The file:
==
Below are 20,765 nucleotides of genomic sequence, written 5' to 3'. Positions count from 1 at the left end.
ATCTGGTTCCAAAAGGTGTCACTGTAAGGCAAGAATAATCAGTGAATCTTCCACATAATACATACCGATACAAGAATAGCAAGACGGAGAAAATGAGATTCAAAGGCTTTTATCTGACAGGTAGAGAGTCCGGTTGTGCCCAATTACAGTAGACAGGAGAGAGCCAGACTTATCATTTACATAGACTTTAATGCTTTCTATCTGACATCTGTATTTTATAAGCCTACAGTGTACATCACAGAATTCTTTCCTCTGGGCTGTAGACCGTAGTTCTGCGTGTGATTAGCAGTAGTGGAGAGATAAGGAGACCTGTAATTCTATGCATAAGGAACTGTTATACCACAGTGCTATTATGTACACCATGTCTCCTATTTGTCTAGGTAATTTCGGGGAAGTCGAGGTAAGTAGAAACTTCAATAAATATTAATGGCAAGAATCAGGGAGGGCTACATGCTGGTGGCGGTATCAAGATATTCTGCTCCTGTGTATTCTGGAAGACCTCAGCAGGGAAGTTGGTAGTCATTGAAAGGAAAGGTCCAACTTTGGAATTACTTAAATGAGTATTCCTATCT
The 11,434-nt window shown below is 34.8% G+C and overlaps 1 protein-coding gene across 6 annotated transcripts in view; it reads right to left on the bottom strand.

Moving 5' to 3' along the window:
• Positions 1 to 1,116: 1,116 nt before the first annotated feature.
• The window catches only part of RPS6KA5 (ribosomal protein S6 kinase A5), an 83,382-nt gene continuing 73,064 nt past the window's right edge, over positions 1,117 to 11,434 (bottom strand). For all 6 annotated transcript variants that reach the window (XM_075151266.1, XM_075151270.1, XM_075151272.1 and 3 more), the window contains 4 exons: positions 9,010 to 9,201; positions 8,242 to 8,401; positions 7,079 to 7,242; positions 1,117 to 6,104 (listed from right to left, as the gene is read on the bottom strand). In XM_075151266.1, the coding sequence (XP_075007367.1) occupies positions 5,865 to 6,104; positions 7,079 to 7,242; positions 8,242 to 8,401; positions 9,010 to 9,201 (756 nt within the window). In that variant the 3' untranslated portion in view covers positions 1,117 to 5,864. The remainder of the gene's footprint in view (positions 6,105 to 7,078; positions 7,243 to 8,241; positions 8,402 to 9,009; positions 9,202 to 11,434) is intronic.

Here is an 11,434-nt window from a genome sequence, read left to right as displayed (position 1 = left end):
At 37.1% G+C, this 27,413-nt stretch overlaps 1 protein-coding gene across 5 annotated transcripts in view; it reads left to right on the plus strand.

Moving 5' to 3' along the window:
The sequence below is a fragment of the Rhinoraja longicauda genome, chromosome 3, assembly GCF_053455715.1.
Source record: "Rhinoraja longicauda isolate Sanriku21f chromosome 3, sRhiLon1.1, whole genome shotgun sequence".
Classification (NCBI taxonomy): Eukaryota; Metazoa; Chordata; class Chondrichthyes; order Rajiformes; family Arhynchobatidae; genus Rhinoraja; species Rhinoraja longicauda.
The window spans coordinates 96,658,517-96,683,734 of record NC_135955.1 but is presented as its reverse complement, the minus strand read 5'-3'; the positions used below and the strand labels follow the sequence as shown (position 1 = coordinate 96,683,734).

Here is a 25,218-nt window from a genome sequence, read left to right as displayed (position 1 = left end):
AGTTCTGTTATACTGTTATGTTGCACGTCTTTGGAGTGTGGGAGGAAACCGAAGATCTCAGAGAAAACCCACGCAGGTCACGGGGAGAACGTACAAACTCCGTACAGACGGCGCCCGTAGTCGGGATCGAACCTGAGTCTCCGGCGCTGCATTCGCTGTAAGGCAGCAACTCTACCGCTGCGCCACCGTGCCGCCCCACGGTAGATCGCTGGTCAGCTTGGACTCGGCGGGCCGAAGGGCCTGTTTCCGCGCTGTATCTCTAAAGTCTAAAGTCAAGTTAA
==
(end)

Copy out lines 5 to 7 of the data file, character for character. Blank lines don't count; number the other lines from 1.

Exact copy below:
• Positions 1 to 1,116: 1,116 nt before the first annotated feature.
• The window catches only part of RPS6KA5 (ribosomal protein S6 kinase A5), an 83,382-nt gene continuing 73,064 nt past the window's right edge, over positions 1,117 to 11,434 (bottom strand). For all 6 annotated transcript variants that reach the window (XM_075151266.1, XM_075151270.1, XM_075151272.1 and 3 more), the window contains 4 exons: positions 9,010 to 9,201; positions 8,242 to 8,401; positions 7,079 to 7,242; positions 1,117 to 6,104 (listed from right to left, as the gene is read on the bottom strand). In XM_075151266.1, the coding sequence (XP_075007367.1) occupies positions 5,865 to 6,104; positions 7,079 to 7,242; positions 8,242 to 8,401; positions 9,010 to 9,201 (756 nt within the window). In that variant the 3' untranslated portion in view covers positions 1,117 to 5,864. The remainder of the gene's footprint in view (positions 6,105 to 7,078; positions 7,243 to 8,241; positions 8,402 to 9,009; positions 9,202 to 11,434) is intronic.

Here is an 11,434-nt window from a genome sequence, read left to right as displayed (position 1 = left end):